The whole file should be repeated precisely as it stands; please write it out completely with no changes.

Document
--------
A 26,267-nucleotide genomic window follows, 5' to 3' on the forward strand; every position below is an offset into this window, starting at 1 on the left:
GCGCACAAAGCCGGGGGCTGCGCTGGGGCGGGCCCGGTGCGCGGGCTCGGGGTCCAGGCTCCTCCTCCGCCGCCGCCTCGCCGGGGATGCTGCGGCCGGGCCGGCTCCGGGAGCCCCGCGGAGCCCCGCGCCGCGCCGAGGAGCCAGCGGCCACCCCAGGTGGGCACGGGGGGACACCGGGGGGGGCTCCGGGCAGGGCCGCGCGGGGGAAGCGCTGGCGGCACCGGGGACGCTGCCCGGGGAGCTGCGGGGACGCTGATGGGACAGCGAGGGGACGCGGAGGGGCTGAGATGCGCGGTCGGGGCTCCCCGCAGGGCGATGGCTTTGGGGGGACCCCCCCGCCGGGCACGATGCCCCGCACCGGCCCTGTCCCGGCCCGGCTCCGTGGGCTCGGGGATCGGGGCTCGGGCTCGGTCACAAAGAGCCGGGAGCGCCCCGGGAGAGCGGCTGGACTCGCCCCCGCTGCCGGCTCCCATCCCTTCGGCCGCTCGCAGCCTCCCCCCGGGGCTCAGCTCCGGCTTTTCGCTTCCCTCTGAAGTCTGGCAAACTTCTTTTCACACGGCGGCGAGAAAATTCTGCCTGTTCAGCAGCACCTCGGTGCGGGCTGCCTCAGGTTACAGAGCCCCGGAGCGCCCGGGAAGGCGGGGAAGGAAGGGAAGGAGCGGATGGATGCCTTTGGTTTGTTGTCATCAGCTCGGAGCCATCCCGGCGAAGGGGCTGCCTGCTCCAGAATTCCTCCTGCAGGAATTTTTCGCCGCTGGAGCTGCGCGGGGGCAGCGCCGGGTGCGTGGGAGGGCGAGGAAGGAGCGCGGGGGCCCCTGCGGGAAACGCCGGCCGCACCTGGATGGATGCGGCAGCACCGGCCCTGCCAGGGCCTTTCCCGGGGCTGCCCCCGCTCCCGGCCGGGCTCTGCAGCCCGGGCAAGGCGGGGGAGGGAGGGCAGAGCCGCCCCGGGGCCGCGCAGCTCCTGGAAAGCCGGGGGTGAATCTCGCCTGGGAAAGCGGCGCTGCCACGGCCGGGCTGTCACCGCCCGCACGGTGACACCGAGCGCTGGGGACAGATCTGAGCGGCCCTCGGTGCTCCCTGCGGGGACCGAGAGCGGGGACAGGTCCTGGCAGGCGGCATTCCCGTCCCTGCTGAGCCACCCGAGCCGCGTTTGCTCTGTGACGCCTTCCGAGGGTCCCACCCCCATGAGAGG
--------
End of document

A 26,267-nucleotide genomic window follows, 5' to 3' on the forward strand; every position below is an offset into this window, starting at 1 on the left:
GCGCACAAAGCCGGGGGCTGCGCTGGGGCGGGCCCGGTGCGCGGGCTCGGGGTCCAGGCTCCTCCTCCGCCGCCGCCTCGCCGGGGATGCTGCGGCCGGGCCGGCTCCGGGAGCCCCGCGGAGCCCCGCGCCGCGCCGAGGAGCCAGCGGCCACCCCAGGTGGGCACGGGGGGACACCGGGGGGGGCTCCGGGCAGGGCCGCGCGGGGGAAGCGCTGGCGGCACCGGGGACGCTGCCCGGGGAGCTGCGGGGACGCTGATGGGACAGCGAGGGGACGCGGAGGGGCTGAGATGCGCGGTCGGGGCTCCCCGCAGGGCGATGGCTTTGGGGGGACCCCCCCGCCGGGCACGATGCCCCGCACCGGCCCTGTCCCGGCCCGGCTCCGTGGGCTCGGGGATCGGGGCTCGGGCTCGGTCACAAAGAGCCGGGAGCGCCCCGGGAGAGCGGCTGGACTCGCCCCCGCTGCCGGCTCCCATCCCTTCGGCCGCTCGCAGCCTCCCCCCGGGGCTCAGCTCCGGCTTTTCGCTTCCCTCTGAAGTCTGGCAAACTTCTTTTCACACGGCGGCGAGAAAATTCTGCCTGTTCAGCAGCACCTCGGTGCGGGCTGCCTCAGGTTACAGAGCCCCGGAGCGCCCGGGAAGGCGGGGAAGGAAGGGAAGGAGCGGATGGATGCCTTTGGTTTGTTGTCATCAGCTCGGAGCCATCCCGGCGAAGGGGCTGCCTGCTCCAGAATTCCTCCTGCAGGAATTTTTCGCCGCTGGAGCTGCGCGGGGGCAGCGCCGGGTGCGTGGGAGGGCGAGGAAGGAGCGCGGGGGCCCCTGCGGGAAACGCCGGCCGCACCTGGATGGATGCGGCAGCACCGGCCCTGCCAGGGCCTTTCCCGGGGCTGCCCCCGCTCCCGGCCGGGCTCTGCAGCCCGGGCAAGGCGGGGGAGGGAGGGCAGAGCCGCCCCGGGGCCGCGCAGCTCCTGGAAAGCCGGGGGTGAATCTCGCCTGGGAAAGCGGCGCTGCCACGGCCGGGCTGTCACCGCCCGCACGGTGACACCGAGCGCTGGGGACAGATCTGAGCGGCCCTCGGTGCTCCCTGCGGGGACCGAGAGCGGGGACAGGTCCTGGCAGGCGGCATTCCCGTCCCTGCTGAGCCACCCGAGCCGCGTTTGCTCTGTGACGCCTTCCGAGGGTCCCACCCCCATGAGAGG